Prosthetic sleeve with air outlet valve
A prosthetic device having a socket adapted to receive an amputee's limb is provided. A sleeve is adapted to overlap the juncture between the socket and the amputee's limb. The sleeve includes an air outlet valve to permit air to escape when the amputee's limb is inserted into the sleeve. Preferably, the sleeve is a resilient air-permeable member that creates a partial vacuum between the limb and the socket to securely retain the prosthetic device to the amputee's limb. The sleeve and valve arrangement of the present invention permits an amputee to comfortably and effectively wear a prosthetic device.
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This application claims priority to provisional application Nos. 60/119,296 and 60/157,765 filed on Feb. 9, 1999 and Oct. 5, 1999, respectively.BACKGROUND OF THE INVENTION
This invention relates to an apparatus for securing a prosthetic device to an amputee's limb, specifically, the invention relates to a prosthetic sleeve having a valve for securing the prosthetic device to the amputee's limb.
By way of background, prosthetic devices for amputees generally include a socket for engaging the amputee's limb and a prosthetic limb joined to the socket. One way to secure the socket to the amputee's limb is to provide a resilient, air-impermeable sleeve that overlaps the juncture between the limb and the socket. When the limb is inserted into the socket, air is forced out of the socket to create a partial vacuum between the limb and the socket. The sleeve is then rolled over the limb and provides a seal to prevent air from re-entering the socket and disrupting the vacuum. Thus, the resilient sleeve joins the limb and socket together by maintaining the partial vacuum within the socket. The resilient sleeve also grips the socket and the leg to resist removal of the socket from the leg.
To create the vacuum, air must be allowed to escape from the socket as the amputee's limb is inserted therein. Many prosthetic sockets include an outlet valve at the bottom of the socket to allow as much air as possible to escape during insertion of the amputee's limb. The valve arrangements of the prior art utilize many components and have been rather complex. Furthermore, an air outlet at the bottom of the socket can interfere with the attachment of the prosthetic limb to the socket which may compromise the comfort and effectiveness of the prosthetic device. The present invention overcomes this problem by incorporating a one-way air outlet valve into the resilient sleeve.SUMMARY OF THE INVENTION AND ADVANTAGES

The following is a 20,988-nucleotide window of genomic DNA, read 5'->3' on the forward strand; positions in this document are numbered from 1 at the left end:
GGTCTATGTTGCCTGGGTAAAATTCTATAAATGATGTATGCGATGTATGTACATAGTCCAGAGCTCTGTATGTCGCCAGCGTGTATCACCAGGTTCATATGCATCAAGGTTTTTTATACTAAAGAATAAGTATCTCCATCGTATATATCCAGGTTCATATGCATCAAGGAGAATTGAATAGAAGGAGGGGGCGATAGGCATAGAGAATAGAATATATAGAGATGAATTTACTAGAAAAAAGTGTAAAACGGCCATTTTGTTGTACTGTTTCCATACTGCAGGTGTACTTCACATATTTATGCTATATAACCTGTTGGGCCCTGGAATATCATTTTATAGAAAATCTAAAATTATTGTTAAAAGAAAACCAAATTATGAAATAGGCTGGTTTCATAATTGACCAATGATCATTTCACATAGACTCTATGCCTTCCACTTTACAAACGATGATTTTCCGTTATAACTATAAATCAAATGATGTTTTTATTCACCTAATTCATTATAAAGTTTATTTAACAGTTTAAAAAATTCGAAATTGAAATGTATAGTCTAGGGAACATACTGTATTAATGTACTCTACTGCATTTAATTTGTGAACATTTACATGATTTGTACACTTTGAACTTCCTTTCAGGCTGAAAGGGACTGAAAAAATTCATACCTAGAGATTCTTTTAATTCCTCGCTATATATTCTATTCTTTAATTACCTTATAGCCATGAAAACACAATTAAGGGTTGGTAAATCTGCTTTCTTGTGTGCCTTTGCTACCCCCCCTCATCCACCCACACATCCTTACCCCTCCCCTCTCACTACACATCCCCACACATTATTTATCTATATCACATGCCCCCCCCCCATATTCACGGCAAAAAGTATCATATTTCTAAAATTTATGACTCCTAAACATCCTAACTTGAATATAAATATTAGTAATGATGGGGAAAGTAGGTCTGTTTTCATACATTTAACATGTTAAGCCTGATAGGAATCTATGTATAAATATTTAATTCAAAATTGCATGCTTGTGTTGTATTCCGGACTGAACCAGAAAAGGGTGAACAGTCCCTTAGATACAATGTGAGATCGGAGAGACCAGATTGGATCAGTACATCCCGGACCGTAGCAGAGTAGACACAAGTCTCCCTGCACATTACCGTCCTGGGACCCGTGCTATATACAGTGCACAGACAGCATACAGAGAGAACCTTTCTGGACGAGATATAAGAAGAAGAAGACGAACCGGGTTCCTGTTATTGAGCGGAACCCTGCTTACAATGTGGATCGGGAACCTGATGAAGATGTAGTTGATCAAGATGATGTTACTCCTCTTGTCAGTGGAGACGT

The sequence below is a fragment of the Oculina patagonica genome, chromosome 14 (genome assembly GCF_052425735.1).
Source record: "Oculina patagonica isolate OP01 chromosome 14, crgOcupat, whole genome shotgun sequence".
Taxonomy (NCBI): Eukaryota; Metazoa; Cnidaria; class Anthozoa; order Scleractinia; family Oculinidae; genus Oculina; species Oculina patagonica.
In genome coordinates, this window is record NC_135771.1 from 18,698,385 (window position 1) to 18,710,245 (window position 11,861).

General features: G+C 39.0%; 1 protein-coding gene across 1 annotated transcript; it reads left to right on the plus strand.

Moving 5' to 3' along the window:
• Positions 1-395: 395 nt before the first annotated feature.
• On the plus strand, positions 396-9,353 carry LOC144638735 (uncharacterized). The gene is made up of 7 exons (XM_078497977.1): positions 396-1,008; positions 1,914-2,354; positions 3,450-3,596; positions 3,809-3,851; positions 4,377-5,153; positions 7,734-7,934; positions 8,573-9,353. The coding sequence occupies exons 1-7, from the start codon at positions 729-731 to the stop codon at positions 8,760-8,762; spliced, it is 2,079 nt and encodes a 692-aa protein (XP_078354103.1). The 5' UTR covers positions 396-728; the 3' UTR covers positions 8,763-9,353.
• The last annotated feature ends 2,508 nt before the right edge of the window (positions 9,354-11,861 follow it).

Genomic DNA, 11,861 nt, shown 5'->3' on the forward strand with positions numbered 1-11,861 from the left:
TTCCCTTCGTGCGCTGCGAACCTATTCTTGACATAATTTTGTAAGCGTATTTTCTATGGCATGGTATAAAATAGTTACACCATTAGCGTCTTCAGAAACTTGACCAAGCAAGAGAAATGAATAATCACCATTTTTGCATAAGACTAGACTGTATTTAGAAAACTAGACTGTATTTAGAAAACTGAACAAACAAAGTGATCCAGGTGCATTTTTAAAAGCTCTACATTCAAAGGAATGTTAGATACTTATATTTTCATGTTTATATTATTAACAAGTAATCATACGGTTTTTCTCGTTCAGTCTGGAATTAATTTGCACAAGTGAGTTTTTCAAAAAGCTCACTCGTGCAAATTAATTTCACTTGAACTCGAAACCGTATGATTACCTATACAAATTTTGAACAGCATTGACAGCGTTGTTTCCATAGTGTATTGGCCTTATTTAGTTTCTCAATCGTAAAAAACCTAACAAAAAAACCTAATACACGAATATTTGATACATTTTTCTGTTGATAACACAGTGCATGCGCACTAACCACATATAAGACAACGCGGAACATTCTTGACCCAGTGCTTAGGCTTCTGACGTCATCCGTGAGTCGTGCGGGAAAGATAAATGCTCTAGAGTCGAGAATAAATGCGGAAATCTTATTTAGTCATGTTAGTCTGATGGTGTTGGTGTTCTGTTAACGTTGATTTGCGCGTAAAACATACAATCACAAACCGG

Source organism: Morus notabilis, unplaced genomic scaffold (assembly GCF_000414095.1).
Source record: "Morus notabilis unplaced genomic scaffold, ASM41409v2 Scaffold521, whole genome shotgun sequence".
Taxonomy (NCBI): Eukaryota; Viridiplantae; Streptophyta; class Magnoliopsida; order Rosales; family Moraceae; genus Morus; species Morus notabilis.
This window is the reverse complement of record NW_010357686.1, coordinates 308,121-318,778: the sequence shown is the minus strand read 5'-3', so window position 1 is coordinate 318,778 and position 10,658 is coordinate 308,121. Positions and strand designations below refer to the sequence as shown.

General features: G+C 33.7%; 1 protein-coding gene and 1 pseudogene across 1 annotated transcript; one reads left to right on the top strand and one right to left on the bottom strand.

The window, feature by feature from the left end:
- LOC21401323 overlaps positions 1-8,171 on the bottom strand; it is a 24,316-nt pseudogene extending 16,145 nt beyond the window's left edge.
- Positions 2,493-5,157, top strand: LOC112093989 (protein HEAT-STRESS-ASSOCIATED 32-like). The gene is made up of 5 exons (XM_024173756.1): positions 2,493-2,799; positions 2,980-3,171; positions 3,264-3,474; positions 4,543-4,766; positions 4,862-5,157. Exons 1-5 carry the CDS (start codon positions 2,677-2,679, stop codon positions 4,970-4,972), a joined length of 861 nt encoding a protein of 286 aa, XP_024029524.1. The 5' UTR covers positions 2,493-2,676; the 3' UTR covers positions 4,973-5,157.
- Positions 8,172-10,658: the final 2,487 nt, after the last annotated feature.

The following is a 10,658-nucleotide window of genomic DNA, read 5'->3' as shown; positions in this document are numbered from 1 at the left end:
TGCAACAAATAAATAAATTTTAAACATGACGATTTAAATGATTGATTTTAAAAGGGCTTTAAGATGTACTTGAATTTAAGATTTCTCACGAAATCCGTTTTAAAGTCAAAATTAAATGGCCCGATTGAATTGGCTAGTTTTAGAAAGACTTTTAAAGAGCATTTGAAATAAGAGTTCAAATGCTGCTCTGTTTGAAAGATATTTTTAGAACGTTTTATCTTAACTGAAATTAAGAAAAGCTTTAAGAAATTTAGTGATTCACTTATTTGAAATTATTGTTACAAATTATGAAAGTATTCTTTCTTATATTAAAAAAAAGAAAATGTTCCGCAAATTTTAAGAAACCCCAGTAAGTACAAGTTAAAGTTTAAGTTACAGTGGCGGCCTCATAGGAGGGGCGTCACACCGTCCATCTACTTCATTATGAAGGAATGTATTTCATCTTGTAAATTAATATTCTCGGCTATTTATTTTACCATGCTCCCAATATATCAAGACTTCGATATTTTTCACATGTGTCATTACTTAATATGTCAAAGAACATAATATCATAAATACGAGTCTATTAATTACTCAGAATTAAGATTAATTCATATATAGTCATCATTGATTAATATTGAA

The prosthetic device of the present invention includes a socket adapted to receive an amputee's limb. A sleeve is adapted to overlap the juncture between the socket and the amputee's limb. The sleeve includes an air outlet valve to permit air to escape when the amputee's limb is inserted into the sleeve. Preferably, the sleeve is a resilient air-permeable member that creates a partial vacuum between the limb and the socket to securely retain the prosthetic device to the amputee's limb. The sleeve and valve arrangement of the present invention permit an amputee to comfortably and effectively wear a prosthetic device.BRIEF DESCRIPTION OF THE DRAWINGS
Other advantages of the present invention can be understood by reference to the following detailed description when considered in connection with the accompanying drawings wherein:
FIG. 1 is a front perspective view of the present invention prosthetic sleeve used in conjunction with a prosthetic device and an amputee's limb;
FIG. 2 is a cross-sectional view of the present invention taken along line 2—2 in FIG. 1;
FIG. 3 is a side perspective view of the present invention prosthetic sleeve; and
FIG. 4 is a cross-sectional view of the prosthetic sleeve taken along line 4—4 in FIG. 3.DETAILED DESCRIPTION OF THE PREFERRED EMBODIMENT